Another year, another 30 minutes spent completely awestruck with the genius of Hideo Kojima.

One of the most highly anticipated games of the last decade and a half comes compliments of one of the industry’s most respected, and certainly its most cerebral, creators. “Death Stranding” has been teased to within an inch of its life since 2015. Connections and conspiracy theories abound, but nobody is ever truly sure what’s going through Kojima-san’s mind until they actually play the game — and even then it’s a toss-up if you’ll really understand the depths of his storytelling.

Prior to this year’s E3, we were already privy to some of the characters and design of the game. For instance, we’ve known Norman Reedus (“The Walking Dead,” “The Boondock Saints”) is going to act as the protagonist and at least one playable character. We know that Mads Mikklesen (“Rogue One: A Star Wars Story,” “Doctor Strange,” “Hannibal”) is going to play a role. In Kojima-san’s 2017 presentation at the Game Awards, we even got a little Easter egg of Guillermo del Toro, a former collaborator.

However, this year fans were not only gifted with an expanded vision of some of the stunning environments and the complex storyline. This year’s E3 presentation also revealed two female characters played by Léa Seydoux (“Isle of Dogs,” “Beauty and the Beast,” “Mission Impossible: Ghost Protocol”) and the legendary Lindsay Wagner (“Grey’s Anatomy,” “The Paper Chase,” “The Bionic Woman”).

 

As usual, Kojima-san was very tight-lipped about the details of what we saw during the “Death Stranding” presentation. However, we did get a name for Reedus’s character — Sam Bridges. We also found out during his after-presentation interview with Geoff Keighley that he’s the only playable character in the game. And miracle of miracles, we got what appears to be some game play as well.

 

While even that was vague and gave very little in terms of the actual plot or action, we were further gifted with the brilliance of the design, more of Kojima-sans signature attention to detail — raindrops on the screen, for example — a bit of a closer look at the landscape and even got a bit more detail about the antagonists — seemingly god-like creatures who influence time and space by pushing it violently forward.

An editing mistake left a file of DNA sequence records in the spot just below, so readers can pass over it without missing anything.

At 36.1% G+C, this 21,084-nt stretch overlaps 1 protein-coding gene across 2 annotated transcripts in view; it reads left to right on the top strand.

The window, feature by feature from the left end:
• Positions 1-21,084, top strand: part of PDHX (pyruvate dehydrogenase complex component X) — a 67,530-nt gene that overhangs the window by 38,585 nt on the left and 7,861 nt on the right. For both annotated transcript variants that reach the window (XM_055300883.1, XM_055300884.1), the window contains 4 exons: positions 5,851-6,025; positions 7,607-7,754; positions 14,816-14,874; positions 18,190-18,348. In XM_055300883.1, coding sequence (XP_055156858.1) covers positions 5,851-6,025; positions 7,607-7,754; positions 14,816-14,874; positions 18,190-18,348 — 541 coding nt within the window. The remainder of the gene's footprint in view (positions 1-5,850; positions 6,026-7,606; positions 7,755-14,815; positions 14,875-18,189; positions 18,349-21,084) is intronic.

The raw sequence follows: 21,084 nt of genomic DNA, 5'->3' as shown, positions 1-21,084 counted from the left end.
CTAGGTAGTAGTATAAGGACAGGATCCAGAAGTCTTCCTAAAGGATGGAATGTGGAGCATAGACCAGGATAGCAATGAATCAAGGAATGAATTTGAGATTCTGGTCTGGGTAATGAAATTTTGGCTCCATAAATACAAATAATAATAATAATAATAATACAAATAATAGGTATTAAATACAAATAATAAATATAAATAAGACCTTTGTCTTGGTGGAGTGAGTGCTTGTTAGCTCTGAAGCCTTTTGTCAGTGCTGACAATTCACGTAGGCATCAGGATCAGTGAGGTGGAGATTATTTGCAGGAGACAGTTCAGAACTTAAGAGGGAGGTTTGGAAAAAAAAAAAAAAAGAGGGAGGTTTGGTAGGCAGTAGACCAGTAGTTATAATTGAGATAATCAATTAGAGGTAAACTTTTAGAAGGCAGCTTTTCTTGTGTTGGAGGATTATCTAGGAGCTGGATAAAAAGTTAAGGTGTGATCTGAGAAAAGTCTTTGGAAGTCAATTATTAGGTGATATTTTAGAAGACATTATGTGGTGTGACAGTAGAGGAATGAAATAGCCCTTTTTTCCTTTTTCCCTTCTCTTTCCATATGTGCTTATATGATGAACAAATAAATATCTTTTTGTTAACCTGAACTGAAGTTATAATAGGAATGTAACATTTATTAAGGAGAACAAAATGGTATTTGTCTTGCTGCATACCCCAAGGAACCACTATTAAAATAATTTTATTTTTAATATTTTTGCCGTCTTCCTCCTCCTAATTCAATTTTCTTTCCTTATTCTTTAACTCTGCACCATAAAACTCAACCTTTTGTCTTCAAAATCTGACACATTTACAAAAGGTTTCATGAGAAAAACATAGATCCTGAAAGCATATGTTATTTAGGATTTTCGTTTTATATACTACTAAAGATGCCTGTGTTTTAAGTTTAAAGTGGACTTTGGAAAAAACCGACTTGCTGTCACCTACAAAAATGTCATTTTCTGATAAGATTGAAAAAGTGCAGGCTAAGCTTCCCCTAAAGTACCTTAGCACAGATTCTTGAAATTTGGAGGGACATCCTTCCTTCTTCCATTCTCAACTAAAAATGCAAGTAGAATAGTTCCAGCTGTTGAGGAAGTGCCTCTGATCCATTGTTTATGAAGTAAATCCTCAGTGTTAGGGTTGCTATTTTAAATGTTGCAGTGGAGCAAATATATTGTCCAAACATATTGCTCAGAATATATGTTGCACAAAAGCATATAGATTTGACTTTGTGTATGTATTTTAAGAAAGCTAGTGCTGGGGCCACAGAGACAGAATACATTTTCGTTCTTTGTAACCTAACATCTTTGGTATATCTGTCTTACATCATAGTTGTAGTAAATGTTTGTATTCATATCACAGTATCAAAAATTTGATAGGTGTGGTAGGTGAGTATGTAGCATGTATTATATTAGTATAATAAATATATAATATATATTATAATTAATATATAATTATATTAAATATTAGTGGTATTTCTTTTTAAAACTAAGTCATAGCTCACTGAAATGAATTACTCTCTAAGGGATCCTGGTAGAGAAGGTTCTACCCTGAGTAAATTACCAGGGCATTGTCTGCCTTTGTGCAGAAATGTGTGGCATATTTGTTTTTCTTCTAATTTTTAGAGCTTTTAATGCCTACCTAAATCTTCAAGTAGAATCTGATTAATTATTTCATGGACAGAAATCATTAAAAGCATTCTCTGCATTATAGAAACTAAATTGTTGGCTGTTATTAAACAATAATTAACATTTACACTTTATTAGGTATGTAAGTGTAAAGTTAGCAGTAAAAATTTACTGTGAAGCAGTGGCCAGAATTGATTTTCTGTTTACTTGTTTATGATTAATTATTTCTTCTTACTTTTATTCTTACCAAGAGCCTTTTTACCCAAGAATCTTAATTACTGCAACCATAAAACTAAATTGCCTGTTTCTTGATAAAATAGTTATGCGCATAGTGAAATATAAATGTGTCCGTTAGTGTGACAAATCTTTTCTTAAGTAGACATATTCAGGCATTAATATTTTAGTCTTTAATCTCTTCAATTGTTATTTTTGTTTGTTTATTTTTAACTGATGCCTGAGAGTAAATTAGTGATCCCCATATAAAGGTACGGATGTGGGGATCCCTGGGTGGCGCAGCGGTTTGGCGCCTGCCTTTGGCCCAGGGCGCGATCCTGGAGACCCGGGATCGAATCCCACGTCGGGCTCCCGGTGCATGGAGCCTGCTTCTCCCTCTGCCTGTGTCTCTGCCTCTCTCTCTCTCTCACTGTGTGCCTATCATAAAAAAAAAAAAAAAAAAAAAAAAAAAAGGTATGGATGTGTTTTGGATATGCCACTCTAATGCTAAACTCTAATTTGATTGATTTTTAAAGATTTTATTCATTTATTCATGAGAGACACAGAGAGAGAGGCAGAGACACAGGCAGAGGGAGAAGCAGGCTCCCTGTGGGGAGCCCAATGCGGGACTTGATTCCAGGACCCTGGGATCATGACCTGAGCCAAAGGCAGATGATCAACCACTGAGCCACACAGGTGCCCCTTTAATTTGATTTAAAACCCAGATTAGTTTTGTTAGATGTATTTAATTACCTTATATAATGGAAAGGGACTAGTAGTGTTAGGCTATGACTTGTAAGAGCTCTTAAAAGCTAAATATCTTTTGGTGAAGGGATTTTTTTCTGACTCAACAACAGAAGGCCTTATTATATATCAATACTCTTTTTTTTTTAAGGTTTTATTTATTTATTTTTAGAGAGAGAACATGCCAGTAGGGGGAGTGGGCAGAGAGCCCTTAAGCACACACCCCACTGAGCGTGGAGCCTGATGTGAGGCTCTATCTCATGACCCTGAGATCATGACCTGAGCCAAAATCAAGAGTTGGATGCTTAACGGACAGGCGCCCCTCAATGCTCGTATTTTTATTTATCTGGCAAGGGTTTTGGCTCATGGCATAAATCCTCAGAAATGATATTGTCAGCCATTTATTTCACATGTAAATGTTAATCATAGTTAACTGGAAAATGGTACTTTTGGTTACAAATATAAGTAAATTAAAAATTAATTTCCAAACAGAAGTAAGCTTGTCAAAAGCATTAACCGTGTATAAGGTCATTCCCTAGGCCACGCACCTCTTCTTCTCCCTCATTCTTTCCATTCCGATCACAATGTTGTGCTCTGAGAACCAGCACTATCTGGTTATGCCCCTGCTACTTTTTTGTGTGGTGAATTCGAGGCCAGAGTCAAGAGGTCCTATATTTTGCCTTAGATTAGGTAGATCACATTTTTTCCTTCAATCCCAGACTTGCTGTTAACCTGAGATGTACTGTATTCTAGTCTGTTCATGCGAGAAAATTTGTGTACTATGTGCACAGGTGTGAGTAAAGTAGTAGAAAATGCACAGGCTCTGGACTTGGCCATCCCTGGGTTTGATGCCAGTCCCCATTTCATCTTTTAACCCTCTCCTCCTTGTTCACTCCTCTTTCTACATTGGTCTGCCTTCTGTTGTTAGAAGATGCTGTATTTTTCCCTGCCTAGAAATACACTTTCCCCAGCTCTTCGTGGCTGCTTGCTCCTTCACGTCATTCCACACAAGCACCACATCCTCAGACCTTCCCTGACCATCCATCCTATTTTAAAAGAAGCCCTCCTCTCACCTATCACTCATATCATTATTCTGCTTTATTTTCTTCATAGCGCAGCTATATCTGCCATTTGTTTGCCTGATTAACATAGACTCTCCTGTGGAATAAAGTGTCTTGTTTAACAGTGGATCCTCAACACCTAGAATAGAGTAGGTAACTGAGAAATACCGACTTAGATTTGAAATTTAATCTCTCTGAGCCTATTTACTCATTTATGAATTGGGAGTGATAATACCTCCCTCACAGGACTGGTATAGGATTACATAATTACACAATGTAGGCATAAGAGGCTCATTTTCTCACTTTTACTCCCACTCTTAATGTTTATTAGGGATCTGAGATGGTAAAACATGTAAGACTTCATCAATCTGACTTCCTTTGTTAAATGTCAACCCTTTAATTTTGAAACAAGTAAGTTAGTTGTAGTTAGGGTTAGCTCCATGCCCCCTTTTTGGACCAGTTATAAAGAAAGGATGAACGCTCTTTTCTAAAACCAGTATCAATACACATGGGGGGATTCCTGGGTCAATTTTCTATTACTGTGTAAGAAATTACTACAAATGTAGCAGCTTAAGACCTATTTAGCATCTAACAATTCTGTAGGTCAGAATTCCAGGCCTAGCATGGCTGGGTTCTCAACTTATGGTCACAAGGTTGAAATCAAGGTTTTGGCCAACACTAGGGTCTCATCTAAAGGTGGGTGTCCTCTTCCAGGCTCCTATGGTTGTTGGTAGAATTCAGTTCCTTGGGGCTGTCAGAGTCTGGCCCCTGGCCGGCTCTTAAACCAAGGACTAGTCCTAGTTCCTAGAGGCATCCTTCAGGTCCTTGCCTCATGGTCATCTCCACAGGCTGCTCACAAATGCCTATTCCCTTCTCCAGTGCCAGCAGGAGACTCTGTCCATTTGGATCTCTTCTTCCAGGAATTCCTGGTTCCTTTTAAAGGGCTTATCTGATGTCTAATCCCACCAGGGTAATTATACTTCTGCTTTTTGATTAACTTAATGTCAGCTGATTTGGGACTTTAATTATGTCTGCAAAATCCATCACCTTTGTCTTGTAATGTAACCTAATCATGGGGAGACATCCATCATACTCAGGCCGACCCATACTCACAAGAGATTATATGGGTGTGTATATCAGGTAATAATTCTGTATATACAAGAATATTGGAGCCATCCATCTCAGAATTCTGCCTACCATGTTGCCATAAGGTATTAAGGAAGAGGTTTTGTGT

We still haven’t seen many clues as to the significance of the baby, but it seems the Sam Bridges character is a “porter” — a group of operatives whose mission is to escort both the living and the dead to an unknown destination. Beyond the very terrestrial landscape, there is a “town,” which Seydoux’s character eludes to walking into before she bids Sam farewell.

 

The audience at Sony’s conference was left befuddled, astounded and all-around gobsmacked with a game we’ve been waiting for for the better part of four years now.

Hideo Kojima is no stranger to leaving audiences utterly amazed and flummoxed. His long-standing history as the creator of the Metal Gear Solid franchise culminated in what would ultimately be his last title under Konami, “Phantom Pain.” Kojima-san’s somewhat troubled past with Konami would come to a head in 2014 with the release of what fans eagerly anticipated as the return of the Silent Hill series to its former glory prior to Team Silent calling it quits with “The Room.” Murmurs of a troubled relationship between Kojima-san and Konami found ground when the celebrated creator left the company, deserting what was sure to be a powerful comeback for one of the most highly lauded video game franchises of all time. The nod to del Toro at the Game Awards was nothing more than a middle finger to Konami who had a team made of creative masterminds, including del Toro and manga legend Ito Junji only to let it all slip away because they couldn’t have their way.

(Yeah, I still feel a certain kinda way about it. Forgive me for being petty.)

With his offering at E3 this year, Hideo Kojima has yet again given fans much to look forward to. No doubt fan theories have surfaced within an hour of the conference. But just like everything else Kojima-san has ever created, we’ll have to wait a bit longer to dig even deeper into the mythos, philosophy and emotional core of “Death Stranding.”

 

(YouTube.)

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